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Queen Elizabeth II's lunch for world monarchs sparks controversy

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Queen Elizabeth II poses for a group photo with her royal guests at Windsor Castle.

LONDON -- A lunch of monarchs, hosted by Britain's Queen Elizabeth II on Friday as part of her Diamond Jubilee celebrations, has attracted protests from campaigners angry at the attendance of the king of Bahrain and the king of Swaziland.

The king of Bahrain, whose regime is accused of brutally suppressing pro-democracy demonstrations, was among dozens of sovereign monarchs invited to the banquet at Windsor Castle.

On Wednesday, protesters gathered outside the recently-refurbished Savoy hotel -- where Swaziland’s King Mswati III is believed to be staying. With more than a dozen wives and an entourage of 30, Africa’s last monarch lives in luxury despite the abject poverty of his subjects. Pictures of the protest were posted on a campaign blog.

Meanwhile, demonstrators were expected to stage protests outside Bahrain's embassy in London later on Friday.

The former Foreign Office minister Denis MacShane accused his old department of placing the Queen in an impossible position. The Labour party lawmaker told The Guardian newspaper: “Many in Britain will regret that the foreign secretary, who approves all invitations sent in the queen's name as head of state, has decided to include a representative of the Bahraini regime which has done such terrible things to its own people since the Arab awakening a year ago."

The Queen's Diamond Jubilee lunch at Windsor should have been a rare moment of pageantry as monarchs from around the world met to celebrate the 60-year milestone. Instead it was plunged into controversy when the Queen shook the hand of the King of Bahrain, whose regime is accused of human rights abuses. ITN Tim Ewart reports.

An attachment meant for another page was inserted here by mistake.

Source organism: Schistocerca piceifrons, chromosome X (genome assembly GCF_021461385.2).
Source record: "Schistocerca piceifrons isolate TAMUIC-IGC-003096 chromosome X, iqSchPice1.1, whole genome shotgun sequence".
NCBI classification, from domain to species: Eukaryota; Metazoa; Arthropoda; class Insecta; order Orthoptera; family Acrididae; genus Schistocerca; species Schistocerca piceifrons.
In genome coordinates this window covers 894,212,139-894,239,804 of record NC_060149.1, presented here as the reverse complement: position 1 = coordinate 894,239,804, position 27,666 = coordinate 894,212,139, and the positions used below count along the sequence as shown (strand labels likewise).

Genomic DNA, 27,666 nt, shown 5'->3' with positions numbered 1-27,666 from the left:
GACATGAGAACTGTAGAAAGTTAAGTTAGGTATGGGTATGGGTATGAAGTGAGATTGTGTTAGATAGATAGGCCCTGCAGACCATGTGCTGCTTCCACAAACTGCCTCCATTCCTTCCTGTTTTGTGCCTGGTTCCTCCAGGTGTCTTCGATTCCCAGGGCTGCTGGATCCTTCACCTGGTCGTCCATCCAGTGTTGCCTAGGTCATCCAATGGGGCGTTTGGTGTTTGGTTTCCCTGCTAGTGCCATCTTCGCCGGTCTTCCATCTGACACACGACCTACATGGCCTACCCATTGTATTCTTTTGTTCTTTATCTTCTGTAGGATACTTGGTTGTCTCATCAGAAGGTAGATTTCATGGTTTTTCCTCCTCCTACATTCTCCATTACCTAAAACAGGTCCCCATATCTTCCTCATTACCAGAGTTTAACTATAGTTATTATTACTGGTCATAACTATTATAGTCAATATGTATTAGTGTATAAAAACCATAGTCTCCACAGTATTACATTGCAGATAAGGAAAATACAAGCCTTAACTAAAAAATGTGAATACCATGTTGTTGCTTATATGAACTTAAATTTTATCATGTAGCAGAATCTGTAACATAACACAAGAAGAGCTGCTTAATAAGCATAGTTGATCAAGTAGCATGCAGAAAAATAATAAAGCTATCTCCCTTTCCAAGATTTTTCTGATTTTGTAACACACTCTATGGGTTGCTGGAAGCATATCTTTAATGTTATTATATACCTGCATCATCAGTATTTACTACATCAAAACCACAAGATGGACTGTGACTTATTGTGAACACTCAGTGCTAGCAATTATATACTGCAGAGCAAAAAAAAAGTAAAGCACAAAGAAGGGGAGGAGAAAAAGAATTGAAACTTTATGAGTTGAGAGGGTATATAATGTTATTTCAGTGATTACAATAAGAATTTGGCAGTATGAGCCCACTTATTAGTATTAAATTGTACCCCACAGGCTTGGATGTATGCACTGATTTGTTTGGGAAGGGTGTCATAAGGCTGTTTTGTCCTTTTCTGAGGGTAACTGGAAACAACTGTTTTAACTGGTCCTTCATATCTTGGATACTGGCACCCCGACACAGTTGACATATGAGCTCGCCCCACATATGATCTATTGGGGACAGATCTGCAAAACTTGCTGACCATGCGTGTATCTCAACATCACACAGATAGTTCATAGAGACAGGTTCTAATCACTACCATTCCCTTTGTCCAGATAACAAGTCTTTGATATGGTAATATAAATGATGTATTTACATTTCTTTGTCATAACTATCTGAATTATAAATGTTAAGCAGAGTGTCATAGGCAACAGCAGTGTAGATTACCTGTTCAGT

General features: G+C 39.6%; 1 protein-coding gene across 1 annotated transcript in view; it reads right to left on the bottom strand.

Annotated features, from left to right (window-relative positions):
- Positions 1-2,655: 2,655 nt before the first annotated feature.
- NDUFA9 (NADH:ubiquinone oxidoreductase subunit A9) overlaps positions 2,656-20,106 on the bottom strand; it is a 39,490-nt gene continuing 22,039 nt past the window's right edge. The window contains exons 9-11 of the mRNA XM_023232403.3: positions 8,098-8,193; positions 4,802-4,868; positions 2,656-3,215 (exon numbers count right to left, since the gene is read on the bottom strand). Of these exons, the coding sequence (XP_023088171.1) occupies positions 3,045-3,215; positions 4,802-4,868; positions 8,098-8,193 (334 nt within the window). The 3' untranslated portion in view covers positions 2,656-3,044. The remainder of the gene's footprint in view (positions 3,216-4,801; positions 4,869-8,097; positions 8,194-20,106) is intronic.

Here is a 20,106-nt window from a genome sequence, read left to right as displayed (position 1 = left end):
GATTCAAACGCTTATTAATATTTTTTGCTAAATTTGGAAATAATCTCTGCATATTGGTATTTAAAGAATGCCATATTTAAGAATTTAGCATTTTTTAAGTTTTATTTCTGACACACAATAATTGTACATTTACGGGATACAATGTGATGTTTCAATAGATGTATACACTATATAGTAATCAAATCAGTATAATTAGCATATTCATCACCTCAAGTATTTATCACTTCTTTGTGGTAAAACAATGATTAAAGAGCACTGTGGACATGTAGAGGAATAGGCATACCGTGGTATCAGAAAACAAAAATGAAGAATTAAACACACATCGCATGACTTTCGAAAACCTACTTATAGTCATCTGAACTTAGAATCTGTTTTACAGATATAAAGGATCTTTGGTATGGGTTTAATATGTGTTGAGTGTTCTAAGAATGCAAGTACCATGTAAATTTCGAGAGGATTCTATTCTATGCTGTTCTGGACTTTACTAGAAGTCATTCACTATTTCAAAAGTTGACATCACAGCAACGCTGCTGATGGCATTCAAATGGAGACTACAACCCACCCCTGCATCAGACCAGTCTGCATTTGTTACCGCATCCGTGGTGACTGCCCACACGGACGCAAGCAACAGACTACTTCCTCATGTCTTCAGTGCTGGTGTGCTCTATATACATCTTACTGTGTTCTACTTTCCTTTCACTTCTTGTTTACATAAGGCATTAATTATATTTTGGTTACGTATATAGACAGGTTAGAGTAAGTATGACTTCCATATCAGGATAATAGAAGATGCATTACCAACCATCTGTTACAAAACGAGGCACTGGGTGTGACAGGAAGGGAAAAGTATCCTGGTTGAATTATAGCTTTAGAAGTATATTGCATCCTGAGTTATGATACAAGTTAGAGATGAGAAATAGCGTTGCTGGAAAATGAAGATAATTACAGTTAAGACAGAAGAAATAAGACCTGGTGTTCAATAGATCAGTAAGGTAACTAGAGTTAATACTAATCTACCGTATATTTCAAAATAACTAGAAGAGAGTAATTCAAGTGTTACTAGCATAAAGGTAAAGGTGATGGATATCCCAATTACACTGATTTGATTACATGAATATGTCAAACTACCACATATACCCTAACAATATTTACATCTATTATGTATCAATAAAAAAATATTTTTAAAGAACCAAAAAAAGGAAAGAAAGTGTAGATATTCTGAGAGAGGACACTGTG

Read more on this story from Britain's ITV News

However, pro-Bahrain monarchy supporter Lubna Sulaipeekh told ITV News that King Hamad of Bahrain's attendance at the Queen's Jubilee lunch is "appropriate" as Britain and Bahrain have "always had good relations".

Among those not attending is Queen Sofía of Spain, whose government turned down the invitation in a diplomatic spat over Gibraltar, the U.K. overseas territory Spain wants returned.

A diplomatic row over the U.K.'s century old sovereignty of the Rock of Gibraltar has meant one fewer guest at the Queen's diamond jubilee lunch.  As Queen Sophia of Spain cancels, one guest who will be attending, the King of Bahrain, is causing controversy over his country's human rights record. ITV's Tim Ewart reports.

Graham Smith, from British anti-monarchy campaign group, Republic, told the London Evening Standard: “The queen cannot hide behind protocol and precedent — this is a crisis of her own making. The British people strongly support the struggle for democracy in the Middle East and around the world — this is a catastrophic error of judgment."

Responding to criticism, a Foreign Office spokesman said that maintaining a close relationship with Bahrain allowed it to "have a full and frank discussion on a range of issues".

He told ITV News:  "On human rights we support the reforms already under way in Bahrain and we want to help promote that reform. We have consistently encouraged the Bahraini government to take further urgent steps to implement in full the recommendations of the Independent Commission of Inquiry as the his majesty the king has committed to doing. This includes bringing to account those individuals responsible for human rights abuses."

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